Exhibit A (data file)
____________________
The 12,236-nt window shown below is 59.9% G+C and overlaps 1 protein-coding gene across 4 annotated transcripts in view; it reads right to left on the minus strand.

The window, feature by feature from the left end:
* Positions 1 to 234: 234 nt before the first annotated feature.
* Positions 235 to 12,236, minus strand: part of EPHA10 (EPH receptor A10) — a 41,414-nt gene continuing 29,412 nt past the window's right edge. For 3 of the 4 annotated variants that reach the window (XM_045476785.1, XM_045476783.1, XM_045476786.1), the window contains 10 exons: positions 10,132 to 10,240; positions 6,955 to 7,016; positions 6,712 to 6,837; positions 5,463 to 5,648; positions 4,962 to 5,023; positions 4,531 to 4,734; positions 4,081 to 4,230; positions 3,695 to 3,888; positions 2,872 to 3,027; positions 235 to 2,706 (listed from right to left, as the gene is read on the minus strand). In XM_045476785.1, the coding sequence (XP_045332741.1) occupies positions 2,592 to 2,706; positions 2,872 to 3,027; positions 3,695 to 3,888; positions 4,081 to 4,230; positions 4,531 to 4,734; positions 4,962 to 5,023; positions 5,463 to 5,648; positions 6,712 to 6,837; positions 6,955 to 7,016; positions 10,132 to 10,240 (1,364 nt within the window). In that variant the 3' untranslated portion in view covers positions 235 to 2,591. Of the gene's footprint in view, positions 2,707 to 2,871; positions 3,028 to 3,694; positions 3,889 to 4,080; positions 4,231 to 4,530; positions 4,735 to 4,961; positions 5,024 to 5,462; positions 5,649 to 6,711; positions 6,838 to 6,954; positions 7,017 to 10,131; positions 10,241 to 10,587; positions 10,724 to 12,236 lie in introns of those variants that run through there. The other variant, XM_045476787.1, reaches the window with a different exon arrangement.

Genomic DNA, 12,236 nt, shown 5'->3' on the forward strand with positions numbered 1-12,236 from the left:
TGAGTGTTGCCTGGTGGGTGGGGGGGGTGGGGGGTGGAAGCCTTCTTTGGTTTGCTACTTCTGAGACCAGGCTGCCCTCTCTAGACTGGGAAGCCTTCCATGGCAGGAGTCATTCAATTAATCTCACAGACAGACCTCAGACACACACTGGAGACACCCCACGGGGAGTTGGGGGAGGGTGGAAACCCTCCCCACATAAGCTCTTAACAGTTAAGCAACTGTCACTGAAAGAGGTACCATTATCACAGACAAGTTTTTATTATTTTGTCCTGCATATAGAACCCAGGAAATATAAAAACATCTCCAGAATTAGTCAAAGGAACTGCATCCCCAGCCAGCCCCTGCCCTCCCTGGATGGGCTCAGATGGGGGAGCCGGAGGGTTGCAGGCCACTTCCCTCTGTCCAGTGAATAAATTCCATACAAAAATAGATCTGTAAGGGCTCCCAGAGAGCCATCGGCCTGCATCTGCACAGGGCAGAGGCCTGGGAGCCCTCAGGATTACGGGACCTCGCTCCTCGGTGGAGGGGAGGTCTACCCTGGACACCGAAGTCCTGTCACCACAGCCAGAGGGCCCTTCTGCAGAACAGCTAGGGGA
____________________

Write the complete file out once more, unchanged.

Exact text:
The 12,236-nt window shown below is 59.9% G+C and overlaps 1 protein-coding gene across 4 annotated transcripts in view; it reads right to left on the minus strand.

The window, feature by feature from the left end:
* Positions 1 to 234: 234 nt before the first annotated feature.
* Positions 235 to 12,236, minus strand: part of EPHA10 (EPH receptor A10) — a 41,414-nt gene continuing 29,412 nt past the window's right edge. For 3 of the 4 annotated variants that reach the window (XM_045476785.1, XM_045476783.1, XM_045476786.1), the window contains 10 exons: positions 10,132 to 10,240; positions 6,955 to 7,016; positions 6,712 to 6,837; positions 5,463 to 5,648; positions 4,962 to 5,023; positions 4,531 to 4,734; positions 4,081 to 4,230; positions 3,695 to 3,888; positions 2,872 to 3,027; positions 235 to 2,706 (listed from right to left, as the gene is read on the minus strand). In XM_045476785.1, the coding sequence (XP_045332741.1) occupies positions 2,592 to 2,706; positions 2,872 to 3,027; positions 3,695 to 3,888; positions 4,081 to 4,230; positions 4,531 to 4,734; positions 4,962 to 5,023; positions 5,463 to 5,648; positions 6,712 to 6,837; positions 6,955 to 7,016; positions 10,132 to 10,240 (1,364 nt within the window). In that variant the 3' untranslated portion in view covers positions 235 to 2,591. Of the gene's footprint in view, positions 2,707 to 2,871; positions 3,028 to 3,694; positions 3,889 to 4,080; positions 4,231 to 4,530; positions 4,735 to 4,961; positions 5,024 to 5,462; positions 5,649 to 6,711; positions 6,838 to 6,954; positions 7,017 to 10,131; positions 10,241 to 10,587; positions 10,724 to 12,236 lie in introns of those variants that run through there. The other variant, XM_045476787.1, reaches the window with a different exon arrangement.

Genomic DNA, 12,236 nt, shown 5'->3' on the forward strand with positions numbered 1-12,236 from the left:
TGAGTGTTGCCTGGTGGGTGGGGGGGGTGGGGGGTGGAAGCCTTCTTTGGTTTGCTACTTCTGAGACCAGGCTGCCCTCTCTAGACTGGGAAGCCTTCCATGGCAGGAGTCATTCAATTAATCTCACAGACAGACCTCAGACACACACTGGAGACACCCCACGGGGAGTTGGGGGAGGGTGGAAACCCTCCCCACATAAGCTCTTAACAGTTAAGCAACTGTCACTGAAAGAGGTACCATTATCACAGACAAGTTTTTATTATTTTGTCCTGCATATAGAACCCAGGAAATATAAAAACATCTCCAGAATTAGTCAAAGGAACTGCATCCCCAGCCAGCCCCTGCCCTCCCTGGATGGGCTCAGATGGGGGAGCCGGAGGGTTGCAGGCCACTTCCCTCTGTCCAGTGAATAAATTCCATACAAAAATAGATCTGTAAGGGCTCCCAGAGAGCCATCGGCCTGCATCTGCACAGGGCAGAGGCCTGGGAGCCCTCAGGATTACGGGACCTCGCTCCTCGGTGGAGGGGAGGTCTACCCTGGACACCGAAGTCCTGTCACCACAGCCAGAGGGCCCTTCTGCAGAACAGCTAGGGGA